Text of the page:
The word rendered “also” should certainly be omitted, on documentary evidence. As it stands, it simply emphasizes the fact; “as you actually learned from Epaphras.” But its omission leaves the English reader less likely to misunderstand the sentence, as if it implied some other informant of the Colossians, besides Epaphras.
Epaphras] Named also below, Colossians 4:12, and Philemon 1:23. The name is an abbreviation of Epaphroditus, and it has been guessed that the Epaphroditus of Php 2:25; Php 4:18, and this Epaphras, are the same person. But both name-forms were very common at the time; and nothing but the name tends to an identification in this case, unless indeed the warm and devoted Christian character indicated in both Philippians 2 and Colossians 4 does so. And this happily was not so rare in the Church as to make an argument.
From the notices in this Epistle and in Philemon we gather that he was a Colossian by birth, or at least by abode; that he had been the first, or at least chief, evangelist of Colossæ (see further, Introd., p. 21), and that he was now at Rome, arrived from Asia, and was St Paul’s “fellow-prisoner of war;” i.e. either actually imprisoned with him on some charge connected with the Gospel, or so incessantly with him in his captivity as practically to share it. The latter is more probable.—For his character, see further, on Colossians 4:12.—Tradition makes Epaphras first bishop of Colossæ, and a martyr there.
fellowservant] Strictly, fellow-bondservant, fellow-slave. He uses the word again, of Tychicus, Colossians 4:7, and not elsewhere. It occurs Revelation 6:11; Revelation 19:10; Revelation 22:9; and, of non-spiritual servitude, Matthew 18:28-33; Matthew 24:49.—To the Christian, in a life of humble surrender to his Lord, the fact of his own holy bondservice is inexpressibly dear; and so the thought of his association in it with others is an endearing and uniting thought.
for you] Another reading is for us, on our behalf (so R.V.). For this there is weighty documentary evidence, though it cannot be called overwhelming. It is however supported internally by the evidence in the context that Epaphras was, so to speak, vice-evangelist “for” St Paul at Colossæ.
minister] Greek, diâconos; so Ephesians 6:21, and below, Colossians 1:23; Colossians 1:25, Colossians 4:7. The word essentially implies activity and subordination. In Php 1:1; 1 Timothy 3:8-12; the word denotes holders of a subordinate and active office in the organized Christian ministry (and cp. Romans 16:1). See our notes on Php 1:1, and Appendix C. to that Epistle. But such a reference here is unlikely, if only because of the wording, “diaconos of Christ.” Epaphras, whatever his church-office, was the loving worker under Christ for Paul and Colossæ. For such a use of the word cp. John 12:26; 1 Corinthians 3:5 (a close parallel); 2 Corinthians 6:4; 2 Corinthians 11:23; 1 Thessalonians 3:2.—The Latin Versions render, minister.Colossians 1:7. Καθὼς, even as) Paul thus confirms and approves the doctrine of Epaphras, which perhaps some had despised. It was Paul’s duty to write rather than Epaphras.—ἡμῶν, our) Paul and Timothy.—ὑπὲρ ὑμῶν) for you, on your account.—ἀγάπην ἑν Πνεύματι, love in the Spirit) Love, the fruit of the Spirit; spiritual love; comp. Colossians 1:9, at the end.Verse 7. - As ye learned from Epaphras, our beloved fellow servant; literally, bondman (Ephesians 4:20; 2 Timothy 3:14). Only in Colossians 4:7 does the epithet "fellow-bondman" appear again in St. Paul (the Revisers in these two places omit their marginal "bondservant"). The dominant thought of Christ Jesus "the Lord" (Colossians 2:6; Colossians 3:22-4:1) possibly dictates this expression. That the Colossians had received the gospel in this way from Epaphras, a disciple of St. Paul, was a striking proof of its fruitfulness, and a further cause for thanksgiving on his own part. Who is a faithful minister of Christ on our (or, your) behalf (Colossians 4:12, 13; 2 Corinthians 8:22; Philippians 2:22). He puts his seal upon the ministry of Epaphras, and vindicates it against all questioning at home. Textual evidence for "on our" or "your behalf" is pretty evenly balanced: most older Greek copies read the first person, while the ancient versions generally adopted the second; and the critical editors are similarly divided. The Revisers, with Tregelles, Alford, Lightfoot, Westcott and Hort, prefer "our," which gives a finer and more fitting sense. It was as St. Paul's representative that Epaphras had ministered in Colossae, and to him he now reported his success; and this justified the apostle in claiming the Colossians as his own charge, and in writing to them in the terms of this letter (Colossians 2:1, 2, 5-7: comp. Romans 15:20; 2 Corinthians 10:13-16). "Minister" (διάκονος, deacon, in its official sense found in St. Paul first in Philippians 1:1, then in 1 Timothy) is to be distinguished from the "servant" (δοῦλος, slave) of the last clause, and from "assistant" (ὑπηρέτης: 1 Corinthians 4:1; Acts 13:5; Acts 26:16), and "attendant" (θεράπων: Hebrews 3:5); see Trench's 'Synonyms of the New Testament.' It is a favourite word of St. Paul's, and points to the service rendered, while other terms indicate the status of the servant.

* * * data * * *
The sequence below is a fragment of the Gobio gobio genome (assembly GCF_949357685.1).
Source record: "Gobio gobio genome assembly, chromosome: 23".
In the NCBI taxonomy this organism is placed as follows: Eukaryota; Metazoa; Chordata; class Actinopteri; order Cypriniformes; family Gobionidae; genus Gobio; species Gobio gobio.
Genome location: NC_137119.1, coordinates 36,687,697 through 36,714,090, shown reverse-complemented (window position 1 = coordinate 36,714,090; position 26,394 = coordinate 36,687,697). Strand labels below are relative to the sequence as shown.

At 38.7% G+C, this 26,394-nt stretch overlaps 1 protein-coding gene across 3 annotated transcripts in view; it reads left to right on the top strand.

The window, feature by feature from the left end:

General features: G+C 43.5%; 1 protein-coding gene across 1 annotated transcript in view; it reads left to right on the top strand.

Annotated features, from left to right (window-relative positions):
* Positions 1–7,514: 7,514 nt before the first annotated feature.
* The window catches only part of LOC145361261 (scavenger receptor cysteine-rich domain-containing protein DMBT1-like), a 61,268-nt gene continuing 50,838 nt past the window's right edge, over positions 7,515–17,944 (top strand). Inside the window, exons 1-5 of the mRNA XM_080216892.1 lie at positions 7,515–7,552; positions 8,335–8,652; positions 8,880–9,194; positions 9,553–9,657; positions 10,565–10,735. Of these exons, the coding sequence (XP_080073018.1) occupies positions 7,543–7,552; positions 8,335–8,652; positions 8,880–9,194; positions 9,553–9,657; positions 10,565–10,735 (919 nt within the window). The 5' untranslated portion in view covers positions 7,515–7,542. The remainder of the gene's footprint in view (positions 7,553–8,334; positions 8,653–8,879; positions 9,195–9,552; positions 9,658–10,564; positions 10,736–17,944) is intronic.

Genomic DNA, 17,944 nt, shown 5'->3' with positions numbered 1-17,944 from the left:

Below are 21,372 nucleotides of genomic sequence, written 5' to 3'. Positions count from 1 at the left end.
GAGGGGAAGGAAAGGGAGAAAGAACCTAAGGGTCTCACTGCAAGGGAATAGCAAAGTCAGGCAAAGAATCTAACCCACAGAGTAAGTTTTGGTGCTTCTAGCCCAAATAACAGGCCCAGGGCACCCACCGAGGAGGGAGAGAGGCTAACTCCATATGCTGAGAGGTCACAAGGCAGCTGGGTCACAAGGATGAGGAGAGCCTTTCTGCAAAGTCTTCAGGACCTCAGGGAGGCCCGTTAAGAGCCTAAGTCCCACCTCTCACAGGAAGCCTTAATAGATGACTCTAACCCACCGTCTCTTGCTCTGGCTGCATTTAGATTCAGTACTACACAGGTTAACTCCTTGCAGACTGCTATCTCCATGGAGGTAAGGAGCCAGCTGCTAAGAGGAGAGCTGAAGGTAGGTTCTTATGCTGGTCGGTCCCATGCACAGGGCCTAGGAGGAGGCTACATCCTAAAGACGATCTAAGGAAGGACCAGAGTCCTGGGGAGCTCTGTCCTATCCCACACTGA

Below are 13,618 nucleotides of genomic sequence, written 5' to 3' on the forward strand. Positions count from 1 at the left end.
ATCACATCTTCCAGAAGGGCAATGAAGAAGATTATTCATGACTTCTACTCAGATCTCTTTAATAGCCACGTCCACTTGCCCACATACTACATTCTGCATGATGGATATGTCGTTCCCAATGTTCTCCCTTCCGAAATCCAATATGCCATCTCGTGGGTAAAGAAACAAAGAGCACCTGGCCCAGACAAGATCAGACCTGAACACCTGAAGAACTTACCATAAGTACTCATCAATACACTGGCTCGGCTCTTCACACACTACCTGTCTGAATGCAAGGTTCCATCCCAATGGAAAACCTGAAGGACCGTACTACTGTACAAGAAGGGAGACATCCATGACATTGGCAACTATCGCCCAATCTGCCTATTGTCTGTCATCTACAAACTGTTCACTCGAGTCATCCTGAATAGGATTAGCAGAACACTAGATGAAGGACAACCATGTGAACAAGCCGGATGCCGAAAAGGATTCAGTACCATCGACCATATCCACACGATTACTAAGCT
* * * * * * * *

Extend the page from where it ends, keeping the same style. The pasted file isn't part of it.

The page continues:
Used by Paul only here and Colossians 4:7.
For you (ὑπὲρ ὑμῶν)
Read ἡμῶν, us as Rev., on our behalf: as Paul's representative.